worksheet = workbook.add_worksheet()

my_list = [1, 2, 3, 4, 5]

worksheet.write_row(0, 1, my_list)
worksheet.write_column(1, 0, my_list)

workbook.close()
_images/write_list4.png

Writing dicts of data

Unlike lists there is no single simple way to write a Python dictionary to an Excel worksheet using Xlsxwriter. The method will depend of the structure of the data in the dictionary. Here is a simple example for a simple data structure:

import xlsxwriter

workbook = xlsxwriter.Workbook('write_dict.xlsx')
worksheet = workbook.add_worksheet()

my_dict = {'Bob': [10, 11, 12],
           'Ann': [20, 21, 22],
           'May': [30, 31, 32]}

col_num = 0
for key, value in my_dict.items():
    worksheet.write(0, col_num, key)
    worksheet.write_column(1, col_num, value)
    col_num += 1

workbook.close()
_images/write_dict1.png

Writing dataframes

The best way to deal with dataframes or complex data structure is to use Python Pandas. Pandas is a Python data analysis library. It can read, filter and re-arrange small and large data sets and output them in a range of formats including Excel.

To use XlsxWriter with Pandas you specify it as the Excel writer engine:

import pandas as pd

# Create a Pandas dataframe from the data.
df = pd.DataFrame({'Data': [10, 20, 30, 20, 15, 30, 45]})

# Create a Pandas Excel writer using XlsxWriter as the engine.
writer = pd.ExcelWriter('pandas_simple.xlsx', engine='xlsxwriter')

# Convert the dataframe to an XlsxWriter Excel object.
df.to_excel(writer, sheet_name='Sheet1')

# Close the Pandas Excel writer and output the Excel file.
writer.save()

The output from this would look like the following:

_images/pandas_simple.png

For more information on using Pandas with XlsxWriter see Working with Python Pandas and XlsxWriter.

Writing user defined types

As shown in the the first section above, the worksheet write() method maps the main Python data types to Excel’s data types. If you want to write an unsupported type then you can either avoid write() and map the user type in your code to one of the more specific write methods or you can extend it using the add_write_handler() method. This can occasionally be more convenient then adding a lot of if/else logic to your code.

As an example, say you wanted to modify write() to automatically write uuid types as strings. You would start by creating a function that takes the uuid, converts it to a string and then writes it using write_string():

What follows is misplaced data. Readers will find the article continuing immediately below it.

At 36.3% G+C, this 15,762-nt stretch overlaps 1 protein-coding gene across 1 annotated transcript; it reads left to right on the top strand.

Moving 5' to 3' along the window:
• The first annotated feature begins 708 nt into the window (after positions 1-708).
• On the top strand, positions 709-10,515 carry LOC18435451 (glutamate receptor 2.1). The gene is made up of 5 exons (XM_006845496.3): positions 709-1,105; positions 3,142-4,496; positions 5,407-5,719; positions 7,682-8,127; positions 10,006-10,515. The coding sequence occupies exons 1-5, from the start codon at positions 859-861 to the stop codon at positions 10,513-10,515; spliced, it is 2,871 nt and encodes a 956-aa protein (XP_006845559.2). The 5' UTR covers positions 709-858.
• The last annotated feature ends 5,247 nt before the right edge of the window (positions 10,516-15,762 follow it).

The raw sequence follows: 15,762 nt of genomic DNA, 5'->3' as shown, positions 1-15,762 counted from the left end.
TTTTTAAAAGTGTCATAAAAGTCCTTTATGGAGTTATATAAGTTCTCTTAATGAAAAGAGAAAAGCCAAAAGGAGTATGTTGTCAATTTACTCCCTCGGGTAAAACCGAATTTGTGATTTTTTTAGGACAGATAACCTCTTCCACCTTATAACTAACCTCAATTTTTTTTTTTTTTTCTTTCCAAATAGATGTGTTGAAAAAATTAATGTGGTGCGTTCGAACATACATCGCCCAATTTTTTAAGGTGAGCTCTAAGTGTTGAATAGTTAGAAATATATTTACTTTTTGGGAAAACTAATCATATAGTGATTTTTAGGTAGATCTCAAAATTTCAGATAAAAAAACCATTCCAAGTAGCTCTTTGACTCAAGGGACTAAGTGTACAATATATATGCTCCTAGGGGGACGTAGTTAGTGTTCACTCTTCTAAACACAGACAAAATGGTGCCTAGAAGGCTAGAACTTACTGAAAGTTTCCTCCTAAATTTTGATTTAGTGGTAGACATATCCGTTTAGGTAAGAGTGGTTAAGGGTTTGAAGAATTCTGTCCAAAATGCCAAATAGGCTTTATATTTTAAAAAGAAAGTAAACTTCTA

def write_uuid(worksheet, row, col, uuid, format=None):
    return worksheet.write_string(row, col, str(uuid), format)

You could then add a handler that matches the uuid type and calls your user defined function:

#                           match,     action()
worksheet.add_write_handler(uuid.UUID, write_uuid)

Then you can use write() without further modification:

my_uuid = uuid.uuid3(uuid.NAMESPACE_DNS, 'python.org')

# Write the UUID. This would raise a TypeError without the handler.
worksheet.write('A1', my_uuid)
_images/user_types4.png

Multiple callback functions can be added using add_write_handler() but only one callback action is allowed per type. However, it is valid to use the same callback function for different types:

worksheet.add_write_handler(int,   test_number_range)
worksheet.add_write_handler(float, test_number_range)

How the write handler feature works

The write() method is mainly a large if() statement that checks the type() of the input value and call the appropriate worksheet method to write the data. The add_write_handler() method works by injecting additional type checks and associated actions into this if() statement.

Here is a simplified version of the write() method:

def write(self, row, col, *args):

    # The first arg should be the token for all write calls.
    token = args[0]